The color obtained is widely variable, and can be influenced by any combination of the following factors:

Temperature and color of the underlying glass
Flame chemistry
Distance of the glass from the originating "flume" of metal
Temperature of the fuming rod itself
Humidity and studio temperature
Other factors that you will discover as you go

Think of the torch flame as an inverted funnel, with the torch head being the small base end of the funnel. If you imagine the flame being forced up through that funnel, it's easy to see that the flame and heat is going to be most focused at the center, and most diffuse and turbulent around the perimeter of the funnel. The focused part is a given, but considering the complex and turbulent behavior of the heat around the edge of the funnel is harder to understand. Because the vaporized metal is being carried swiftly upward by the movement of the hot air (but at the same time is constricted and spinning against the outer layer of cold air), the further out of the center the piece to be fumed is, the more scattered the deposition of the metal. This has an effect on the optical quality of the micro-thin deposition of metal will be. Personally, I like the diffuse appearance. A sharper, harder deposit can be achieved near the center of the heat cone, but it's also more challenging to maintain, because that same heat wants to either burn off the metal (gold) or basically tarnish the metal (silver). I'm sure you've already discovered it is possible to put on gold and then burn it back off again almost completely. The silver doesn't burn back off as easily, but it does change and take on more of a cloudy, silvery appearance.


>>>Silver likes reducing flames and Gold likes oxidizing flames.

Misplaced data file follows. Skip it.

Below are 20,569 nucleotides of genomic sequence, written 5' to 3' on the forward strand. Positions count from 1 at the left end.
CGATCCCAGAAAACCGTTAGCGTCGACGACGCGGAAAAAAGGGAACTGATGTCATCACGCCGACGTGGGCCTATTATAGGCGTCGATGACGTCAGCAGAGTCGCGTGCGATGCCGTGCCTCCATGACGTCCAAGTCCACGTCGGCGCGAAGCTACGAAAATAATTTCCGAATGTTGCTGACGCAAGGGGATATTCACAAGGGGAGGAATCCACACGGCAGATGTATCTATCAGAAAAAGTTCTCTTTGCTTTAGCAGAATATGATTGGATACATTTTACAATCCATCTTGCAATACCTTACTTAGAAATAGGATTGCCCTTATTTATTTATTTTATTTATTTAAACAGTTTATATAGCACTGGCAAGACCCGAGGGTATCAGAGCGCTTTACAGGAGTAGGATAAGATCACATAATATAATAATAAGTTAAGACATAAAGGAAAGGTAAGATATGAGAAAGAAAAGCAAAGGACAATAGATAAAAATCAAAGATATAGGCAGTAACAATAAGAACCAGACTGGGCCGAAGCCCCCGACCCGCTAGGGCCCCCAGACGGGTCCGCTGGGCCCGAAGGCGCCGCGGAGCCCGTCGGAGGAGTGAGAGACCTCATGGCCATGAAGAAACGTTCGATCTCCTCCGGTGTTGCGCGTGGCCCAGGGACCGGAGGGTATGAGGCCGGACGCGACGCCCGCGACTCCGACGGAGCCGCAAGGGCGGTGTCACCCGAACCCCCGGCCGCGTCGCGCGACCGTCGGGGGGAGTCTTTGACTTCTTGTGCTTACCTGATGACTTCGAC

With that stated, would a neutral flame be used for Rake-n-Comb or clear encasement to minimize the loss of either fumed metals?<<<

The reducing/oxidizing is a bit of an over simplification in my experience, although that's essentially correct. I have not had good luck trying to deposit fume in a truly neutral flame and I don't really know why. If you get that figured out, please let me know how you did it!

But if I understand you correctly, you are wanting to develop a bimetal fuming? If that's the case, you can either encase over the subsequent layers, or you can very carefully develop the color outside the central cone of heat. I have had good luck putting on a thin layer of gold, followed by a heavier deposit of silver, and then another layer of gold to get to the desired color. The base fuming of gold seems to help light come through the silver and the second layer of gold sort of sinks into the silver to make a warm, soft peach color. I didn't care for the look of encasing between fuming, it looked clumsy to me and didn't allow the two colors to mingle.


>> Is the metal used for fuming to be placed right at or near the flames candles?

yes ~ at the tips of the candles, far enough up that it doesn't stifle the flame or rob it of oxygen. If your fuming looks dirty, you were too far into the candles.

>>Lastly, could have sworn I read somewhere that the target material (tubing) needs to be approximately 6" away from the metal which is being fumed?

That has not been my experience. There is a sweet spot where the flume of metal vapor is strong and the glass is hot enough to grab the metal vapor but safely outside the zone of the vapor being blown off again by the flame. I'm sure it would be very different depending on what torch you are using. Using both a Minor and later a Lynx, I normally found that sweet spot to be 3" to 4" inches above the fuming rod and about 1" to the outside edge of the flame from the rod, so kinda diagonally away from the flame but still well within the hot zone. If the glass is too cold, it won't grab the metal vapor (looks good but rubs off after the piece comes out of the kiln) if the glass is too hot, it seems like the vapor just slides past the glass and is wasted. Strangely, fuming was significantly easier on the Minor, so I think the sharpness of the Lynx flame was most likely the problem. I learned to adjust the flame chemistry and my fuming position to compensate, but it is harder to do.
I hope that helps!

p.s. If there is an authoritative reference on fuming, I've never seen it. I'd love to read a more scientific explanation of the process.
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  #12  
Old 2021-01-22, 7:57pm
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Thanks for the reply.
Thought I'd stop back by and share some fuming porn.

Was able to achieve a single flame to fume both silver and gold.
Pics are of silver fuming only.